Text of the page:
INDIANAPOLIS (WISH) — Brittany Mullins says after she lost her overpayment appeal, she received a letter stating she only had 15 days to pay back $25,444 in pandemic unemployment benefits to the Indiana Department of Workforce Development.
“Your heart sinks,” Mullins told I-Team 8. “Unless you’re independently wealthy, and then you wouldn’t be getting unemployment [anyways], no one has that kind of money.”
Mullins says she was a nail technician at Guys and Gals salon and day spa in Batesville. She says when the pandemic hit, the salon was forced to shut down for four months, which is why Mullins applied for unemployment.
“It makes the person fearful of filing for what they said that we were eligible to get,” explains Mullins. “I presented everything from the very beginning when I applied for it and they approved me.”
At one point, Mullins says she stopped filing for unemployment because she was no longer actively looking for work, in order to take care of her stepdad.
“My stepfather was diagnosed with a brain tumor, and it turned out to be cancerous. So I chose to help him get back and forth to appointments,” Mullins said.
Mullins says her stepfather passed away this past March. She says she tried to explain her situation to the appeals judge when he asked her why she wasn’t actively looking for work during that time, even though she had stopped filing for unemployment. The judge denied her appeal and gave her 15 days to pay back the overpayment.
Mullins says she is appealing once again. But the second appeal, she has to pay for.
“[It’s] $250 for the second appeal,” she said. “I was thinking, am I going to have to hire an attorney and go into my pocket that way?”
Mullins said between the pandemic and losing her stepdad, she’s just trying to stay afloat. She says she will start work again this fall.
“[For the DWD,] to take advantage of people when they’re down is kind of despicable,” Mullins said.
I-Team 8 reached out to the DWD to ask why those who were eligible for pandemic unemployment benefits are being asked to repay the money and why they are being giving a short amount of time to do so.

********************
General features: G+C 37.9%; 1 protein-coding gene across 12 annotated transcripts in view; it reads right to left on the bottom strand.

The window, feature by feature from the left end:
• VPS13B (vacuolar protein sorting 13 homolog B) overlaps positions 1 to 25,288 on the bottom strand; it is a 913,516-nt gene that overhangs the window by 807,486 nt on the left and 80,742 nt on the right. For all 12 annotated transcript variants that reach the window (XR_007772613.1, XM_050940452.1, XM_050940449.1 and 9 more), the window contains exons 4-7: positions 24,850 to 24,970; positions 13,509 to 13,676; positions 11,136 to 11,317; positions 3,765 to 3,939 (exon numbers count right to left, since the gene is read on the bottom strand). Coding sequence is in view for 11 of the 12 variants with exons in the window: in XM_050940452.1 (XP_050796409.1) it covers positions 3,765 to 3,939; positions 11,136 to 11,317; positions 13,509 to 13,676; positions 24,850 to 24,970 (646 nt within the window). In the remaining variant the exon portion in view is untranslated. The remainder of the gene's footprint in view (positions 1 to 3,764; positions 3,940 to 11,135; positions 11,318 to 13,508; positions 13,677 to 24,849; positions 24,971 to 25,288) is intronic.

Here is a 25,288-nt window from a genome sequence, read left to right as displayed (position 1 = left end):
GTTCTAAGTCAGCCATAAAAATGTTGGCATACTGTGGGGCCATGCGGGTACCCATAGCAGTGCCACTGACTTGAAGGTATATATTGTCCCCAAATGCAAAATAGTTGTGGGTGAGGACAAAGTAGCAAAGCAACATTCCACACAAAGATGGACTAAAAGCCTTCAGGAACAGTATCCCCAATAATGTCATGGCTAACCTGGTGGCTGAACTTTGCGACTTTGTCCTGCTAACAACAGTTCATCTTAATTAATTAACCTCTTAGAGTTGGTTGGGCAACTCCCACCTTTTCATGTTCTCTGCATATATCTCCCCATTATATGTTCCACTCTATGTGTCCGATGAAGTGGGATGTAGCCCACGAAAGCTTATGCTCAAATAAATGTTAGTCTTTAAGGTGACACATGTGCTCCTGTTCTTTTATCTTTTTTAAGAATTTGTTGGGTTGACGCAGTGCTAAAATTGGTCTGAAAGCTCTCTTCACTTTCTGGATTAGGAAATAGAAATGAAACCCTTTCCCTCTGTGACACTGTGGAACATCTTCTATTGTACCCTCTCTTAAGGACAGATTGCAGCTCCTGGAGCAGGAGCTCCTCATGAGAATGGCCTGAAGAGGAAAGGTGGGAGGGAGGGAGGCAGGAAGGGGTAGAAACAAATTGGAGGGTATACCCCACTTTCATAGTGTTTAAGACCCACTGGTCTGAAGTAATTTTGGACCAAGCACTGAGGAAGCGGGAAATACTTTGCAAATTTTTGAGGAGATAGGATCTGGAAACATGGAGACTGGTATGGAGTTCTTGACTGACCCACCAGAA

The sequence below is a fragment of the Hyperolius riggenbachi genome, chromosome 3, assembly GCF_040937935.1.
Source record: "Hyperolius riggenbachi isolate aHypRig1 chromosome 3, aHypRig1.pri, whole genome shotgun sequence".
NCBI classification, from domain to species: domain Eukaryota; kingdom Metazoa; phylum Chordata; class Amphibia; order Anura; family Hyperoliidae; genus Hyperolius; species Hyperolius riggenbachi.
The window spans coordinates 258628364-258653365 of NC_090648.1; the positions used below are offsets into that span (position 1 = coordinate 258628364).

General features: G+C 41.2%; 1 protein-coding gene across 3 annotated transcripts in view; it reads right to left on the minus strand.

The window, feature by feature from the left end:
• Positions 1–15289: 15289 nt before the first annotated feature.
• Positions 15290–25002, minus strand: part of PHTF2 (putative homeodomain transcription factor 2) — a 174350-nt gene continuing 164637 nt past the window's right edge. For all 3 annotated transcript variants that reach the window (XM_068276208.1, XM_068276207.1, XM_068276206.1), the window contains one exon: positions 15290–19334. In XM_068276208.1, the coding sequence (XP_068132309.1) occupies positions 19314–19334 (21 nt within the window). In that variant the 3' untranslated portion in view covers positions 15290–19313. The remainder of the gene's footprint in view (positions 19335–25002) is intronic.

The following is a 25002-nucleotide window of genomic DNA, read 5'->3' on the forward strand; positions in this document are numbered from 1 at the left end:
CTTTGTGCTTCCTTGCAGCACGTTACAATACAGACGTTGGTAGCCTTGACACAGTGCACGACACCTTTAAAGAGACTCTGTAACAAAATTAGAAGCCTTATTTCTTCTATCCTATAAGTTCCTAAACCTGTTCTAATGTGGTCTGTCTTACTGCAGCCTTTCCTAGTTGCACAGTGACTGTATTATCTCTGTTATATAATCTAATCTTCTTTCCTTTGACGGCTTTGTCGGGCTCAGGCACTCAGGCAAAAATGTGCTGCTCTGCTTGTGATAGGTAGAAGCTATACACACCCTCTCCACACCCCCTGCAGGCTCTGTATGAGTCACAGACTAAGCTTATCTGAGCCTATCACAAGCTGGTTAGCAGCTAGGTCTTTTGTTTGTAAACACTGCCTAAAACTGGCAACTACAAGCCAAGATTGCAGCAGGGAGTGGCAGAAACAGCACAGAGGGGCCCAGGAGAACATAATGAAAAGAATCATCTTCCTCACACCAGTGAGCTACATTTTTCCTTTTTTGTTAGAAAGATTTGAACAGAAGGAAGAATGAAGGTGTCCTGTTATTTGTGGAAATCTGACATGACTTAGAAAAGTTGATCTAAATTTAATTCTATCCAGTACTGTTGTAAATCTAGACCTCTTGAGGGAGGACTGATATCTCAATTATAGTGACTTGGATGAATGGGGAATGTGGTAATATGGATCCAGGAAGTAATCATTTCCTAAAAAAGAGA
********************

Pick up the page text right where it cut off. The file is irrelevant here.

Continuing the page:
The DWD gave this statement to I-Team 8:
“As we’ve stated, overpayments unfortunately are a normal part of the unemployment insurance process. This is because the unemployment insurance system is balancing the need for quick payments to claimants/employees with the need for accurate charging of employers as employers fund the regular unemployment insurance system. An overpayment occurs when an individual is paid more benefits than he/she should have been paid either due to claimant/employee, employer or agency error. The most common reason for overpayments is when a person fails to report all wages on their weekly request for payments to the DWD. DWD notifies claimants if it is determined that they received an overpayment. The person may then appeal the determination that led to the overpayment. Additionally, the claimant can also request a waiver of the overpayment. There is more information on the appeals and the waiver process on the DWD website and in the COVID FAQs. If a claimant appeals or requests a waiver, there will be no attempts to collect the overpayment until those processes are resolved.
To be clear, if a person is eligible for benefits, they would not have an overpayment. The overpayment is the direct result of a finding that the person is NOT eligible for benefits. This decision could be made through the initial determination of the claims investigator, through an appeal to an administrative law judge, or to an appeal to the Review Board. For example, a claims investigator could find that a claimant is eligible. The employer could appeal to the administrative law judge, who might also find in favor of the claimant. The employer could then appeal to the Review Board who could overturn the decision and find in favor of the employer. This is just one of many examples of how the process could play out.
As to repayment of benefits, the claimant can enter into a payment agreement. They can contact the number on their overpayment notice to set up an agreement. As a reminder, all collections cease if the claimant has appealed or filed for a waiver.”Indiana Department of Workforce Development